According to the article in the NY Times the French bookshops are doing just fine, for every one that closes one opens, not like here. Book sales in France have increased 6.5 percent over the past eight years, so I gather their authors are doing fine too. And they have not lost all those sales to ebooks that Australian bookstores have. I think the French care a bit more about their culture then we do - with all the subsidies listed in the article.

I have been using the Book Depository more and more. I recently bought Aussie author's Adrian Bedford's latest from them, because the book is not published in Australia. I also find it much easier to get backlist novels from the Book Depository.

If you mean postage in regards to internet charges - the Book Depository has a deal through the Royal Mail which means that Australia Post can't charge them for delivery. Economies of scale definitely help Amazon, so does treating their warehouse workers like slaves and paying them low wages - as mentioned in one of my previous posts.

I am also reasonably sure that the French paperback is cheaper than ours - but dearer than the US version. Again it all comes down to the size of the market. Australian bookstores are servicing a smaller market.

Readings is pretty well know, so maybe their economies of scale make it more affordable for them to charge nothing for internet sales. Maybe they can force publishers to wholesale the book to them at a cheaper price.

I have huge issues with the Australian online site Fishpond whose site invariably crashes on me. I gave up on them after sending them an email telling them of the problem and getting a not very useful response of try firefox - which I had already said in the email that I used (explorer, google and safari all crahsed).I swapped computers and it still crashed.

Graham Clements said...

Two other things that make books bought from overseas cheaper are the exchange rate - if it dropped back to historical levels than that price of books we get from Amazon would rise 35%. Two, no GST. In fact Amazon does not pay any sort of sales tax in the US. Then their are bricks and mortar costs for local bookstores. So it is no wonder Australian bookstores charge a whole lot more.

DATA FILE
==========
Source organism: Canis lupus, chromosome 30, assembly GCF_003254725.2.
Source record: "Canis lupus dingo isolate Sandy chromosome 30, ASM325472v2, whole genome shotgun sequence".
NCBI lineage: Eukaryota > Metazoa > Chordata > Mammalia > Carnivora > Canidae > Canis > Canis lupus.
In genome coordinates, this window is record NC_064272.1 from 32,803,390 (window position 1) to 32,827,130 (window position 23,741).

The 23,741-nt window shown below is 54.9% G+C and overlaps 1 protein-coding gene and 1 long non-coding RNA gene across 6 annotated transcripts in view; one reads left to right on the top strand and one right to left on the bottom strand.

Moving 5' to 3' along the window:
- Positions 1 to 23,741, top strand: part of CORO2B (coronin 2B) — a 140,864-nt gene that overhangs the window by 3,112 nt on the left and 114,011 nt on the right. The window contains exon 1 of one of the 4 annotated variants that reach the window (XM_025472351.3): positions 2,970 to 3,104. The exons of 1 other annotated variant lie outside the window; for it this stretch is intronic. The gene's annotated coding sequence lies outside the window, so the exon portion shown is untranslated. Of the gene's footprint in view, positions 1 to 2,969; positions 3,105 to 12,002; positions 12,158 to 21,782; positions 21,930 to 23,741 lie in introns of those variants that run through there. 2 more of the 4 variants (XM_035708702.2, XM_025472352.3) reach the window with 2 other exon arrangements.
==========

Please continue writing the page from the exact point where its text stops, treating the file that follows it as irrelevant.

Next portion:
Anthony J. Langford said...

For sure I understand importation issues, so why then are Australian books so expensive? They should be cheaper. They are not doing Australian authors any favours.
No one wants to see books drop to some international levels of $10-15 a book. But $32-35 is just nowhere near competitive anymore.

When competition comes along, the game changes. Publishers have stuck to the old models.

I think $20-$25 would see more people buying. They have to make short term sacrifices for long term goals. Or soon there will be no bookstores left. Not like there was at any rate.

Graham Clements said...

Hi Anthony,

The Australian books are more expensive than the overseas book for all the reasons I have listed: the exchange rate; the GST; bricks and mortar costs of a bookstore; the pathetic wages Amazon pays its warehouse staff; economies of scale, ie, the larger the market the more sales and therefore the less the margins need to be and the more the cost of a producing a book can be spread over sales. All those reasons can easily account for books coming from overseas being 30 to 60% cheaper. And then you have Amazon loss leading discounting on top of that.

I think you are being ripped off by your book shop too. The last 6 books, not on special, that I have bought at three different bookshops in Wangaratta and Melbourne have ranged in price from $16.99 to $24.99. All were recently published. Three were by Australian authors including the cheapest one.